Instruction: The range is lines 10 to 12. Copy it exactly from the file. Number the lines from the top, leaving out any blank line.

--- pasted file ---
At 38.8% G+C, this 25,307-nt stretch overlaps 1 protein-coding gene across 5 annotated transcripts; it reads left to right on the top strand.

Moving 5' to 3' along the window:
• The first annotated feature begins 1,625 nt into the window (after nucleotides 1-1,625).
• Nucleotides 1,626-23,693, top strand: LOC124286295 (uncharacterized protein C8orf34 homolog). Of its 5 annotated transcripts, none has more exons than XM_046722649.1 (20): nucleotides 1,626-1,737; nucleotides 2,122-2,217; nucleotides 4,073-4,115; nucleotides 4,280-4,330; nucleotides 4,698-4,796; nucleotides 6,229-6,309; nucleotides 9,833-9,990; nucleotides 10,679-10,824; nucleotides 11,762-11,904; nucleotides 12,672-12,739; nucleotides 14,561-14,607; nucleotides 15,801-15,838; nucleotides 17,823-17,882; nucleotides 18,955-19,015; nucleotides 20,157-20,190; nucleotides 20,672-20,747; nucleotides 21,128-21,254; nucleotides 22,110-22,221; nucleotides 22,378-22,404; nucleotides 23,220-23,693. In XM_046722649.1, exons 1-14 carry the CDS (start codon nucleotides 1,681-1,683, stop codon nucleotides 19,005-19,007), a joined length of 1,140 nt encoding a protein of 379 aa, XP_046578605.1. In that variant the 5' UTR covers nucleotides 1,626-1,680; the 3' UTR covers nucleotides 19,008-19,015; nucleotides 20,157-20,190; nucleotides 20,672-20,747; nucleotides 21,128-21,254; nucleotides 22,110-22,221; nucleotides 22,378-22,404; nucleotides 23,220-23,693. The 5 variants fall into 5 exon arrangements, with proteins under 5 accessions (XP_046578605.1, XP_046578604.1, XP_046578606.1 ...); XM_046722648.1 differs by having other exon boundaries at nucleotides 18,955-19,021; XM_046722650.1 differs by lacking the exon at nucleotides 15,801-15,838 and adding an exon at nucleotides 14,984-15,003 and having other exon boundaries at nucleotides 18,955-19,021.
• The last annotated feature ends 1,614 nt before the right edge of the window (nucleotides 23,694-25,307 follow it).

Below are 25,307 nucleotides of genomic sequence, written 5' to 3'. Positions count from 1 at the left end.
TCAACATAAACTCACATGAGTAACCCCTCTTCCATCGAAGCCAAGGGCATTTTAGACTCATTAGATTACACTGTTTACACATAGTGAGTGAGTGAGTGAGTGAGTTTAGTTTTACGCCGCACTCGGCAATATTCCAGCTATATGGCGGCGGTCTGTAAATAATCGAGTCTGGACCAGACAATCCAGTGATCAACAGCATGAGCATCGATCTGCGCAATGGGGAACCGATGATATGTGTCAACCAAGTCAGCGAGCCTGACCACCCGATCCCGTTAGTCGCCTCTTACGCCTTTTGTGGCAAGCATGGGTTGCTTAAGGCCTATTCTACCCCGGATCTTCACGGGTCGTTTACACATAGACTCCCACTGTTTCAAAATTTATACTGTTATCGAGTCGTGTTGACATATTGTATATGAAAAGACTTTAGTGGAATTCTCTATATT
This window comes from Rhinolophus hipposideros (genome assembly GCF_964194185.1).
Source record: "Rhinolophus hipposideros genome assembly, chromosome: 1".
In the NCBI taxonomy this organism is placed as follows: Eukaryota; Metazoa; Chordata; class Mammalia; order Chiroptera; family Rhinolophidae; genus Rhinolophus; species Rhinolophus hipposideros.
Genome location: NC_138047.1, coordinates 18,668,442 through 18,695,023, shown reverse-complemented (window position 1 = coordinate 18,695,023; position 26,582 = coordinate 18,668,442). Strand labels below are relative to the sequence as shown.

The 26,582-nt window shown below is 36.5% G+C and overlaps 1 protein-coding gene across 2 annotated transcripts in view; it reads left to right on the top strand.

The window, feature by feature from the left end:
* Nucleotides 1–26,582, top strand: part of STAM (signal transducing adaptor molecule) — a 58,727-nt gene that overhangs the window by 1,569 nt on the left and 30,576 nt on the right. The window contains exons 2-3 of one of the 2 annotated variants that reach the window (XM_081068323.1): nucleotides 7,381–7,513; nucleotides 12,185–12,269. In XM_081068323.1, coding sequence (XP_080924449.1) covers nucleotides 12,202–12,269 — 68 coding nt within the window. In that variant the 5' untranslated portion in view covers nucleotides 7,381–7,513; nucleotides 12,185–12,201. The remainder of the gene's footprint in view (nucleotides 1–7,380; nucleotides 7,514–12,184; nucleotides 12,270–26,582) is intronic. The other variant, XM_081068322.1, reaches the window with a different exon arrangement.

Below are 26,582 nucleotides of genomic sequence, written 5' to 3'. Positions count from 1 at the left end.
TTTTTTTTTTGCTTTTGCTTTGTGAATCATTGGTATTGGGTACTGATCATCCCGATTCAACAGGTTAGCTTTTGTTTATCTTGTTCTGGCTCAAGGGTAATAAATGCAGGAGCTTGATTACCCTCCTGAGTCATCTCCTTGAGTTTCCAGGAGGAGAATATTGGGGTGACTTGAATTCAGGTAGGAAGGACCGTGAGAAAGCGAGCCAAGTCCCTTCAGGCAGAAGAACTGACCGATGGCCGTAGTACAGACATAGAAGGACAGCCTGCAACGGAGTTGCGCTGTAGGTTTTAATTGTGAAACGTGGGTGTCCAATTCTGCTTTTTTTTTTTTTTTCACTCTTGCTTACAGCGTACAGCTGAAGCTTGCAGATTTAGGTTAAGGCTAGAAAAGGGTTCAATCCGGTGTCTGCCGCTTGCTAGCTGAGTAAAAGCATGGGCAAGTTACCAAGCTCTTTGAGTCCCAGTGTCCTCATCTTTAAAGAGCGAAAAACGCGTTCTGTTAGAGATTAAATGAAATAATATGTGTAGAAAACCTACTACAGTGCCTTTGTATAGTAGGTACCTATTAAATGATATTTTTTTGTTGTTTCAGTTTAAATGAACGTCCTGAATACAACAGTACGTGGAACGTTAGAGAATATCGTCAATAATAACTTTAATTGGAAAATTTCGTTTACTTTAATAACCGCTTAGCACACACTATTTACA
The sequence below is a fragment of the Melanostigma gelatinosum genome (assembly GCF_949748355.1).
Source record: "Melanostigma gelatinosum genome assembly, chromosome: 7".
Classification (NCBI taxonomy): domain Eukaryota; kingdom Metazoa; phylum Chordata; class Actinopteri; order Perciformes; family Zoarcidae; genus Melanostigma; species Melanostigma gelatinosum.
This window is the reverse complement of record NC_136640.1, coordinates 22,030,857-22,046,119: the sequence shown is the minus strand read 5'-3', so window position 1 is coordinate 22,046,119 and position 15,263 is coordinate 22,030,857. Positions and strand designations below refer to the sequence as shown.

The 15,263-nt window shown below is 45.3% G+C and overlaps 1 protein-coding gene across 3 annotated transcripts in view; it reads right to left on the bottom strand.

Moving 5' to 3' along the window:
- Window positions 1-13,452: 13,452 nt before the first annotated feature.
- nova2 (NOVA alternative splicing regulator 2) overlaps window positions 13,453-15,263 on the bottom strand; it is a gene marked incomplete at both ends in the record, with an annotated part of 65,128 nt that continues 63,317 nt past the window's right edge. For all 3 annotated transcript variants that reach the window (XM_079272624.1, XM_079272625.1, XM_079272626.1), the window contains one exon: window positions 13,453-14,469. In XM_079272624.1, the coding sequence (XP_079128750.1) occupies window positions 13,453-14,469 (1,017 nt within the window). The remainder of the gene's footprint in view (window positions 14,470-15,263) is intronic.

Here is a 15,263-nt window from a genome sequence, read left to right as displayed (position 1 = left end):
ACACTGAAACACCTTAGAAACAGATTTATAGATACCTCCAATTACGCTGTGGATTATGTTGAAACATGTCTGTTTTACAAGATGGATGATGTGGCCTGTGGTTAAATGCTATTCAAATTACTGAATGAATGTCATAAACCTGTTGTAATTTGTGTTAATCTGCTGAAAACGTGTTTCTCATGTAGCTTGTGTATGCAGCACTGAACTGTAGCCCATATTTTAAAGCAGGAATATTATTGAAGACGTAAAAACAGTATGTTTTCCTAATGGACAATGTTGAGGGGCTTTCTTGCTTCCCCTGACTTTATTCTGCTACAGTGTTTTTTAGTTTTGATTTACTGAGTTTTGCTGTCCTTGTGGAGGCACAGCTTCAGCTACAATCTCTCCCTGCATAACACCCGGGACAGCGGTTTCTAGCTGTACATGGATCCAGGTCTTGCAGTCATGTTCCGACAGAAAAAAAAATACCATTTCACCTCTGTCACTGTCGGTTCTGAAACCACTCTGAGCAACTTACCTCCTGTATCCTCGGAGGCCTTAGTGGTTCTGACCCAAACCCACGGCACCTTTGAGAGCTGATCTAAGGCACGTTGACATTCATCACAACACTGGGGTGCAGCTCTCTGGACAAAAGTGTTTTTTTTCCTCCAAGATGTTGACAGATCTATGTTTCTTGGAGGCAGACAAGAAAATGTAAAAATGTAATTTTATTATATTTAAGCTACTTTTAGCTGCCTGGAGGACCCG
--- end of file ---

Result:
In the NCBI taxonomy this organism is placed as follows: Eukaryota; Metazoa; Chordata; class Mammalia; order Chiroptera; family Rhinolophidae; genus Rhinolophus; species Rhinolophus hipposideros.
Genome location: NC_138047.1, coordinates 18,668,442 through 18,695,023, shown reverse-complemented (window position 1 = coordinate 18,695,023; position 26,582 = coordinate 18,668,442). Strand labels below are relative to the sequence as shown.

The 26,582-nt window shown below is 36.5% G+C and overlaps 1 protein-coding gene across 2 annotated transcripts in view; it reads left to right on the top strand.